These stars are easy to find because they are among the brightest stars in the summer sky. One arm of our Milky Way galaxy runs right through the middle of this triangle and splits apart in the Cygnus star fields.

The next triangle is only temporary, since it includes the planet Saturn, which is always moving relative to the fixed background of stars. Look low in the western sky around 10 p.m., and you will see that golden Saturn is still very close to Porrima, a double star in Virgo. Then look about 15 degrees to the left of Saturn to see Spica, the brightest star in Virgo.

Then complete the triangle by going up about 30 degrees to Arcturus, a bright orange star that is easy to find. Just follow the arc of the Big Dipper down towards the southwest. The saying goes, “arc to Arcturus and speed on to Spica.”

Mercury will join Saturn in the evening sky for the first half of July. Look for a slender waxing crescent moon passing below and to the left of Mercury during the evenings of July 2, 3 and 4. As the moon gets fuller and towards first quarter, watch it pass below Saturn on July 6, 7 and 8.

Jupiter rises around 2 a.m. at the beginning of July and will rise at midnight by the end of the month. Watch a last quarter moon pass just above the king of the planets in the eastern sky around 2 a.m. July 22 and 23.

Mars is in Taurus now and rises a couple of hours before the sun. Watch the waning crescent moon pass below the Pleiades and then Mars on the mornings of July 25, 26 and 27.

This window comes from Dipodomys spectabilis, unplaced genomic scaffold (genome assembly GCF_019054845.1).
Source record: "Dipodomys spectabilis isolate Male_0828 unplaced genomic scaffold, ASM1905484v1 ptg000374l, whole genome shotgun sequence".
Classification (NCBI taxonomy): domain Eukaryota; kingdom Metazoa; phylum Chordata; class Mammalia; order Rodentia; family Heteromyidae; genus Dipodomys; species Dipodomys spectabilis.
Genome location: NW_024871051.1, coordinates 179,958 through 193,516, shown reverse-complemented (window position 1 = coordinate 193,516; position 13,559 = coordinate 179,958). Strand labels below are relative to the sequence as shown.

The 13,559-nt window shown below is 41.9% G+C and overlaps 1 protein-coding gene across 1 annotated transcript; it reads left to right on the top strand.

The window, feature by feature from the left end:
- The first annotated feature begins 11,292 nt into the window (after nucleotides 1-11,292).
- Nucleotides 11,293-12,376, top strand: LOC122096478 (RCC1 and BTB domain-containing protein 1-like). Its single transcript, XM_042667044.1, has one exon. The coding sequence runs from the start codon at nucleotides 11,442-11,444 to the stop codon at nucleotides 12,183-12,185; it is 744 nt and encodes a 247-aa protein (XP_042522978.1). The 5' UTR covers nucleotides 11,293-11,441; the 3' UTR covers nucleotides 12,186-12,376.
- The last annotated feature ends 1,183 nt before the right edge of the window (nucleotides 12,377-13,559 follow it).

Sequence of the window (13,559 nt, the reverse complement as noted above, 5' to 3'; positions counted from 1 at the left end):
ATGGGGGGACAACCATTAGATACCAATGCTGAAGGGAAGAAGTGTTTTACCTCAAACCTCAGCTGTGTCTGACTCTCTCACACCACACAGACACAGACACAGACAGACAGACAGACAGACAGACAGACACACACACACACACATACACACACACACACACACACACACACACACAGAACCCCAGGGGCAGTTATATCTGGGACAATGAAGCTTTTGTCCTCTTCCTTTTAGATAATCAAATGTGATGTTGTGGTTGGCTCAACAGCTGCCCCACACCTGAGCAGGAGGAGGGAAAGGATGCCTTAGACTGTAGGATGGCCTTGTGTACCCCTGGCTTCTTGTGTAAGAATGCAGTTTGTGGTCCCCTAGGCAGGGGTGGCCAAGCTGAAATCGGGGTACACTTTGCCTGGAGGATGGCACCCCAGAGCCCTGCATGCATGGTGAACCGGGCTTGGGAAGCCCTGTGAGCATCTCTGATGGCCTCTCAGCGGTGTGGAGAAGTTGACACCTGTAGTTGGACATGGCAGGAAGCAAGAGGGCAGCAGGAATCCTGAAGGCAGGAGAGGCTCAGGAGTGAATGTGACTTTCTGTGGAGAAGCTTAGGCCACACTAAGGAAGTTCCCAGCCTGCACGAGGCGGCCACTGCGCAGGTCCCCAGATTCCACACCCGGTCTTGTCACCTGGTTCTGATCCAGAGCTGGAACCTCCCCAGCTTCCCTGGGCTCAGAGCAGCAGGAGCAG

Venus rises only about one hour before the sun. Venus looks full through a telescope now since it is near superior conjunction.


July 1: New moon is at 4:54 a.m. EDT.

July 4: On this day in 1054, the supernova that is now the Crab nebula in Taurus became visible to us on Earth. The Earth is at aphelion or furthest from the sun today at 94,512,000 miles, or just 3.3 percent greater than its minimum distance on Jan. 4.

July 8: First quarter moon is at 2:29 a.m.

July 11: Antares in Scorpius, one of the biggest stars in our Milky Way, at 700 times the sun’s diameter, will be just 2 degrees below the moon.

July 12: Neptune will complete one full orbit around the sun since its discovery in 1846. The first planet to be predicted mathematically before it was actually seen, this is a fascinating story involving nine astronomers from three countries. It takes 165 years to orbit the sun.

July 15: Full moon is at 2:40 a.m. This is also called the Thunder or Hay Moon.

July 20: Apollo 11 landed on the moon on this day 1969, with Neil Armstrong and Buzz Aldrin becoming the first two humans to ever set foot on any place other than Earth.

July 23: Last quarter moon is at 1:02 a.m.

July 28: The first photo of a solar eclipse was taken on this day in 1851. The Delta Aquarid meteor shower peaks tonight and the next night. You can only expect around 20 meteors per hour, but some early Perseids will already be visible.

July 29: On this day in 2005, the possible 10th planet, Xena, was discovered. It has been renamed Eris and is about the same size and mass as Pluto, which now is also just a dwarf planet, or Kuiper belt object or trans-Neptunian object.

July 30: On this day in 1971, Apollo 15 landed on the moon. New moon is at 2:40 p.m.

Bernie Reim of Wells is co-director of the Astronomical Society of Northern New England.